We shouldn’t be surprised that John Lewis, and retailers as a whole, are expecting to need more workers this Christmas. This will be the first after the vaccine rollout, which means that people unsurprisingly want a bigger and better Christmas than last year. Our own research suggests that consumers are already planning to spend on average 64% more on their Christmas presents this year than 2019.
Why? Consumers are feeling a stronger-than-usual emotional connection with the upcoming holiday.
Between Brexit and the pandemic, everything about the way people shop has changed. So much of the current conversation is focused on how a lack of transport drivers has led to shipping delays, but what we really should be talking about is how the in-person shopping experience has changed.
Now people are more likely to go to shops for the experience of going out and looking at items, but not necessarily buying. People are increasingly using the digital experience to boost the in-person experience, and vice-versa, meaning both in-store and supply chain staff are in more demand than ever.
So,how can brands build synergy between the in-person and digital experience?
For starters, retailers need to provide consumers with a compelling reason to visit a store. If a consumer needs something fast, for instance, they should be able to see in the online search if an item is available nearby (i.e. to their IP address or most recently purchased store) for pickup, or how long home delivery would take (i.e. 1-2 days). When retailers clearly label this information, consumers can make informed decisions and decide whether an excursion is necessary. This will be especially relevant as the Christmas shopping season kicks into gear, as we’re expecting consumers to be shopping earlier and earlier to ensure that their Christmas decor and presents arrive on time.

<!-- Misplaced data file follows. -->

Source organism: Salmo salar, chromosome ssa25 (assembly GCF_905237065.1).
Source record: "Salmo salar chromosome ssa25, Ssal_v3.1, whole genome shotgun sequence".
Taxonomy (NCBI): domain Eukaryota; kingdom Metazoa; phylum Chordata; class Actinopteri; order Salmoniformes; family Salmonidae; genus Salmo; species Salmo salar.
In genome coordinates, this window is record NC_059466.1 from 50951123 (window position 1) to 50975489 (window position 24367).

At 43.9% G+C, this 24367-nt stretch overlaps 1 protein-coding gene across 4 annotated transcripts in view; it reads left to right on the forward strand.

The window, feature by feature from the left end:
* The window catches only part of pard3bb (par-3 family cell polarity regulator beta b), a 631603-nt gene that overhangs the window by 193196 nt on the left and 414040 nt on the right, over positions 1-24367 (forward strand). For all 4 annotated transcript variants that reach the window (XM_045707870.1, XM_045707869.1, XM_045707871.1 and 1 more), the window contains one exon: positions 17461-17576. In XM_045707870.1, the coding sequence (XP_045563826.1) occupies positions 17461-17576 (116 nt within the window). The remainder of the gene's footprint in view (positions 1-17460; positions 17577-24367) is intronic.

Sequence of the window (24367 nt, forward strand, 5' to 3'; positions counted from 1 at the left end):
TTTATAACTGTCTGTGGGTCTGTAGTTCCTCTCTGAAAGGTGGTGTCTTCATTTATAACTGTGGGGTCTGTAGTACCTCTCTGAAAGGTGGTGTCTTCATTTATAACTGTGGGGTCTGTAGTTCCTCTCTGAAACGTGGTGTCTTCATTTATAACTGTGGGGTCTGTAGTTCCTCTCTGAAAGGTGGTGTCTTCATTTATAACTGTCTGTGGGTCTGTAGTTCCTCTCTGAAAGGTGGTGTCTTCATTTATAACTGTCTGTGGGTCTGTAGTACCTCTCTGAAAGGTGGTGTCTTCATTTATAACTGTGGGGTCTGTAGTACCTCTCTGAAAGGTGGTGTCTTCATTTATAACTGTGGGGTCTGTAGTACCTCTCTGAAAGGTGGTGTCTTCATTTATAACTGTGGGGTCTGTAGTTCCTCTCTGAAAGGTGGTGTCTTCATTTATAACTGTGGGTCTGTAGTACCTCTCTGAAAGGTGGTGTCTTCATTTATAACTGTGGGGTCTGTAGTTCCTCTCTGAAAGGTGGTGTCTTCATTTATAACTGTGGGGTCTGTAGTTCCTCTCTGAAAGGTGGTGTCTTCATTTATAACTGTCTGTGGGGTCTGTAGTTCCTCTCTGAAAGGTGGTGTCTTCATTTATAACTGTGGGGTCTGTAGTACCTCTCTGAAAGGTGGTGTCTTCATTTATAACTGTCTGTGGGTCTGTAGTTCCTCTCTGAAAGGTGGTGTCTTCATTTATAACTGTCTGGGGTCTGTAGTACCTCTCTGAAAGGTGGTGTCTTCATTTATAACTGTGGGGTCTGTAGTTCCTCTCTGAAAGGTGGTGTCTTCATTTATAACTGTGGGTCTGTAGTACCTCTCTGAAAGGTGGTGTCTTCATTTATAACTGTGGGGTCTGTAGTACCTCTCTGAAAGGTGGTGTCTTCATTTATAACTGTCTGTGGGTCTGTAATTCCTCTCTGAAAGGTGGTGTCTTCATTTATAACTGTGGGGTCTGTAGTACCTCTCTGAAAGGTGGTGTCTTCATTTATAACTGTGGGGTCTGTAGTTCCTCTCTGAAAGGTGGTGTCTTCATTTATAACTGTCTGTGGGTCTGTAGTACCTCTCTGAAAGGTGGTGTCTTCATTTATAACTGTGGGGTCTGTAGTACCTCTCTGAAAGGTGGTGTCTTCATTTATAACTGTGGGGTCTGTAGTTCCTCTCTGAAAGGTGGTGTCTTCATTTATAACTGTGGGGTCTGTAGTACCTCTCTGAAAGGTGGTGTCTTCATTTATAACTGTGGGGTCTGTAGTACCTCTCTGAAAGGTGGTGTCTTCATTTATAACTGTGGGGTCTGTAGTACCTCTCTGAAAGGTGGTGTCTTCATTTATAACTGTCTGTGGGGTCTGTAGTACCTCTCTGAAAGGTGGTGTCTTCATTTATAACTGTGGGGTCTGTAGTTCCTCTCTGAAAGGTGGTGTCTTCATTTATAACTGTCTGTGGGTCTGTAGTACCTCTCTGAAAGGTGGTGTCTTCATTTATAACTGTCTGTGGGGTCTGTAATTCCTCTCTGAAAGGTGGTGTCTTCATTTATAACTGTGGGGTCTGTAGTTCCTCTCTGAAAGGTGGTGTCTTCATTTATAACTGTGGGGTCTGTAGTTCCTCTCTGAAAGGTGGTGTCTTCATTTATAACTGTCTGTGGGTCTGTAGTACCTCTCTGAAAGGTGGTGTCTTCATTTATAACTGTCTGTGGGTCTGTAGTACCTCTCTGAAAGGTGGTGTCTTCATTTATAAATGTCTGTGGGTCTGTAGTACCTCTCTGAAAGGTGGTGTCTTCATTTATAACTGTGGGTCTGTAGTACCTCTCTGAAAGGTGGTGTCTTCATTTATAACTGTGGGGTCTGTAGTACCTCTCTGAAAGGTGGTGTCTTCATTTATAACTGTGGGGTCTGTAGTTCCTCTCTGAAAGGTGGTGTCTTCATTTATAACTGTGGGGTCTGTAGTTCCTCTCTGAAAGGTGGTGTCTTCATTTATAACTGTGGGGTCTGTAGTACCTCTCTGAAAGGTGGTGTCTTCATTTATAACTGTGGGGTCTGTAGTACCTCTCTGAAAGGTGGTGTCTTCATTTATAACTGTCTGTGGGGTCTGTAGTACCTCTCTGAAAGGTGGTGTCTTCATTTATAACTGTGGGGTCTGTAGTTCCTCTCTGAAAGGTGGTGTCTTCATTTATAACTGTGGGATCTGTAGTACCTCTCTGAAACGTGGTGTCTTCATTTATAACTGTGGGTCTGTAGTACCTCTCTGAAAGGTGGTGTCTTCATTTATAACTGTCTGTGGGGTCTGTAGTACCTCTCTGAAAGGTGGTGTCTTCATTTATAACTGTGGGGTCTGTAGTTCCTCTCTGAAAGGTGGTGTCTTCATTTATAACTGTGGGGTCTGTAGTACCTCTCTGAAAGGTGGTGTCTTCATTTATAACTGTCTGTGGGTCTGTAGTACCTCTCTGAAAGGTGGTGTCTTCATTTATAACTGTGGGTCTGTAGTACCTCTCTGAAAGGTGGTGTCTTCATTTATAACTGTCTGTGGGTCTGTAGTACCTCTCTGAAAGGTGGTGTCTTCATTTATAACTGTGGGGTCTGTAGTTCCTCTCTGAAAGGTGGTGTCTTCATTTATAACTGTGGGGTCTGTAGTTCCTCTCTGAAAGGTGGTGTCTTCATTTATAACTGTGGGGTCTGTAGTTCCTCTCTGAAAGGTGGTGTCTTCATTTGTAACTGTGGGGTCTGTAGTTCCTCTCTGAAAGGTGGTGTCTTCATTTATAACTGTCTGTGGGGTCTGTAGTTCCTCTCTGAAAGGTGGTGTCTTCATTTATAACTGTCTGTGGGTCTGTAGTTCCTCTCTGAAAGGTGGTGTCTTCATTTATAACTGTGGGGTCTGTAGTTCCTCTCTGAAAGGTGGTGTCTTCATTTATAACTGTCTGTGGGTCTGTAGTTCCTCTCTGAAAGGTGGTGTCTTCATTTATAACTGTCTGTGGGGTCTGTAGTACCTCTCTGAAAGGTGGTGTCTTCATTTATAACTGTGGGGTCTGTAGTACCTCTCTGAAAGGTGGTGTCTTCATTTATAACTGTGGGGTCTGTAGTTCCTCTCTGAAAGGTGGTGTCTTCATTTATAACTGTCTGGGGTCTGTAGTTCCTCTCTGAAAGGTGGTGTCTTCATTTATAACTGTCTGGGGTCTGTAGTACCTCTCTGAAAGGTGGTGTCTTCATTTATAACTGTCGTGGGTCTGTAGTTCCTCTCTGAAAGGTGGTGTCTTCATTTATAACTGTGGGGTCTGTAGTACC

Other retailers might take the holiday season as a chance to experiment with their in-person shopping experiences. In the US, Saks Fifth Avenue and WeWork are teaming up to offer co-working spaces for people while they shop. IKEA is doing away with its maze format and inviting shoppers to test out their furniture in “hang out” rooms. Why these approaches? Because retailers realize that consumers want a bigger bang for their buck when they shop in-store.
While some shoppers have been quick to return to physical shopping, others have been more hesitant to return to in-person experiences, especially because of the delta variant and ongoing supply constraints. In the early days of the pandemic, retailers innovated and created new shopping options such as curbside pickup and BOPIS (buy online pickup in-store). As it turns out, people responded well to the BOPIS option, especially consumers who were worried about shipping delays.
Some retailers are taking the opposite approach and focusing on how to make the online experience feel more like an in-person experience. For instance, US retail giant Best Buy, is setting up virtual stores in their distribution centers so customers can connect with a “live store assistant” to demo products from a chat feature online, or by scanning a barcode in store. As Christmas approaches, other retailers will start finding new ways to innovate on this front as well.
For DTC and digital native brands, the conversation might look a little different. Red Power Bikes, a brand and manufacturer of electric bikes, only has 2 showrooms. So how does the brand convince people to purchase an £800 bike? The brand has led the way in crowdsourcing a sales room. Current customers can set up an account to show potential customers their bikes, and if the potential customers makes a purchase, the current customers gets a $50 gift card. Outer, a furniture company, is taking a similar approach and crowdsourcing their showrooms virtually. Current customers can show their furniture via text, chat, or video. In exchange, they receive benefits such as special discounts and early access to new drops and products.
As Christmas draws closer, we can expect that other DTC and digital native brands will continue to experiment. The bottom line? There’s no one-size-fits-all approach to meeting consumers’ needs this Christmas or in the future beyond that. Retailers will need to continue experimenting with a mix of digital and physical experiences in order to keep delighting their customers.